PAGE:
Singapore-based Amber Group is the latest virtual currency firm to succumb to the bear market as it announced a reduction of its staff strength in Hong Kong several months after considering going public.
A report from South China Morning Post (SCMP) noted that Amber terminated the employment of 40 individuals in Hong Kong, essentially halving the number of employees. The layoffs cut across several departments, including risk management, IT, and the entire audit and compliance unit.
Amber, backed by Sequoia Capital and Temasek Holdings, stated that tapering the workforce was needed to survive the uncertainties posed by the extended bear market. In a statement, the virtual asset service provider said it was bracing itself for an “extremely conservative position.”
Insiders have commented that Amber’s financial condition is grim, marked by the implementation of several dire cost-cutting measures. SCMP reports that Amber has relocated from its plush office complex in central Hong Kong to Causeway Bay.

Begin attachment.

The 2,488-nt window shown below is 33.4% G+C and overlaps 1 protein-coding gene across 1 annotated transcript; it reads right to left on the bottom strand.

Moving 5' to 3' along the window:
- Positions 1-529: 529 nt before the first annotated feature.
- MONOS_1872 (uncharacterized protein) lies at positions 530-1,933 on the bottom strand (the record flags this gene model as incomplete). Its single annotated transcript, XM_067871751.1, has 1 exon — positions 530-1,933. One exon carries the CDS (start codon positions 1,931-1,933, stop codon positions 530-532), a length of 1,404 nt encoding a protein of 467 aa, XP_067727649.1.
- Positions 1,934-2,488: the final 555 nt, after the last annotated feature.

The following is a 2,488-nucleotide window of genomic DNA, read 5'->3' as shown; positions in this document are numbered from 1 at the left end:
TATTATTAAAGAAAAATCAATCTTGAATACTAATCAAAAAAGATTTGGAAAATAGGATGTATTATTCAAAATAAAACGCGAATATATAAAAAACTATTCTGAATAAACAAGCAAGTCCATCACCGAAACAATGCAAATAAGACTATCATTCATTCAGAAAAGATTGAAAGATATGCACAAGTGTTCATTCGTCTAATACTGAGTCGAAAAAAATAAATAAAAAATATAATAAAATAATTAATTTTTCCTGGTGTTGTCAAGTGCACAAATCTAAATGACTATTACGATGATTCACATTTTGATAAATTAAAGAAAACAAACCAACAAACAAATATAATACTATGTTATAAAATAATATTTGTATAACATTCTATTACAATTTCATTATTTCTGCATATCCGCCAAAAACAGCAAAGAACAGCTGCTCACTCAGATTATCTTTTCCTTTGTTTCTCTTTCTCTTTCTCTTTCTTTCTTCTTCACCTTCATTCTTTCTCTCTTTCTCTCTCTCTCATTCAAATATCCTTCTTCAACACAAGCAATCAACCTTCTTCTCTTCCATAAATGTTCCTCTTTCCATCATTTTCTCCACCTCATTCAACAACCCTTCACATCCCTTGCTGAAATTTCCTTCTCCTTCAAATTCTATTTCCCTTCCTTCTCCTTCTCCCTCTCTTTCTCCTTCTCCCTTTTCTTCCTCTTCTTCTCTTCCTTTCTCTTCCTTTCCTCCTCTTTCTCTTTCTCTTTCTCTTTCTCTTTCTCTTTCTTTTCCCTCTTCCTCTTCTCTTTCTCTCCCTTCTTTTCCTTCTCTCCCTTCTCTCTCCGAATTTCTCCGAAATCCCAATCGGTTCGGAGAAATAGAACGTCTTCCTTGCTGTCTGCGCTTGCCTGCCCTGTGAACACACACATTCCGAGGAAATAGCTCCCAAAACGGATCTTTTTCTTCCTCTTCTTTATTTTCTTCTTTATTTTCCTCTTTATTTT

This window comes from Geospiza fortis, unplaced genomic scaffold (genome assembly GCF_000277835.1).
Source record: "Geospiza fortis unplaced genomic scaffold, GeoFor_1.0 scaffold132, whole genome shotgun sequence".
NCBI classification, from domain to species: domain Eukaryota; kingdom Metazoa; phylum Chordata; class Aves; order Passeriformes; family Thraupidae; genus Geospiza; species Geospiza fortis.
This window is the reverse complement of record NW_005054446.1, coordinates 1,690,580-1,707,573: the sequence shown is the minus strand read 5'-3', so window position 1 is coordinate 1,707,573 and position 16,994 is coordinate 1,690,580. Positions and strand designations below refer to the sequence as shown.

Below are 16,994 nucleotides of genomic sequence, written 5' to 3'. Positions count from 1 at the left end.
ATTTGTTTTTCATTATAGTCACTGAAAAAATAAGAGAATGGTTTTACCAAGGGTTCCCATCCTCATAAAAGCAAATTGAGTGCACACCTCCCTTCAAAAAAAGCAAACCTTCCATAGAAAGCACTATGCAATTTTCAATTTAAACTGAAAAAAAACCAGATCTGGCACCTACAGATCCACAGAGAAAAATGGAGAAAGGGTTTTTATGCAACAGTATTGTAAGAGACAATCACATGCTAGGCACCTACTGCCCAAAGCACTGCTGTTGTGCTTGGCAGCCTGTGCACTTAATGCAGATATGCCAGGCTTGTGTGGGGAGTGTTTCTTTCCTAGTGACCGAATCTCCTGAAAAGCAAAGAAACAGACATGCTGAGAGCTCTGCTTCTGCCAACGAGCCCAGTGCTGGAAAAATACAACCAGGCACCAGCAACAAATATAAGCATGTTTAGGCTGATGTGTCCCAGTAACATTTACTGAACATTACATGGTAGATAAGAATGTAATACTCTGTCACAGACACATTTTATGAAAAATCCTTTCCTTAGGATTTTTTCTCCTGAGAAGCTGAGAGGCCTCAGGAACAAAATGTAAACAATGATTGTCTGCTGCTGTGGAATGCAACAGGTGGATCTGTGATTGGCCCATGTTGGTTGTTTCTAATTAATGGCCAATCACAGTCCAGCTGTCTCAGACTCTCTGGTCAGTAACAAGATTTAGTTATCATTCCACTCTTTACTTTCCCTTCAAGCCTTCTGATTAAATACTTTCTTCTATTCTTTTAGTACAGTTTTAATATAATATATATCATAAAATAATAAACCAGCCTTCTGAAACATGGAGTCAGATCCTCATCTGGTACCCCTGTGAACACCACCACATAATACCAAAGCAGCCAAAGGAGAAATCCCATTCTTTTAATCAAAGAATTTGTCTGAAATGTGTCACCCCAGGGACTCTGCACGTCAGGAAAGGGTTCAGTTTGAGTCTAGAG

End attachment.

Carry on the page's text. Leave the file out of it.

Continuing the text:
Aside from the relocation, the company has reportedly delayed the payments to third-party vendors, with some partners being owed for up to 12 months. Back in October, Amber introduced the Primary Share Units—a scheme that deducted employee monthly salaries as subscriptions for the company shares.
While the true financial condition of Amber Group is unclear, there are fears that the firm’s trouble runs deeper. Its retail arm WhaleFin has terminated its sponsorship deal with English football club Chelsea, a sign of lingering financial pains.
In 2021, there was widespread speculation of the firm going public during the bull run, but the whispers died following the ripple effects of FTX’s and Terra’s implosions.
“2021 was its glory days. People were looking forward to a potential IPO. But now, people don’t go to work feeling motivated – especially when they are not clear on the firm’s strategic direction without much communication from management,” one insider commented.
Amber’s CEO Michael Wu is optimistic that Amber would be a part of an exclusive group of large virtual currency firms remaining after 2023.
The bad streak rolls on
While digital asset enthusiasts would have hoped that the streaks of industry layoffs would have been left in 2022, the trend appears to have continued into the new year.
In 2022, industry giants like Gemini and Crypto.com laid off a chunk of their staff, with smaller exchanges toeing the same path as the “crypto winter” froze the ecosystem.
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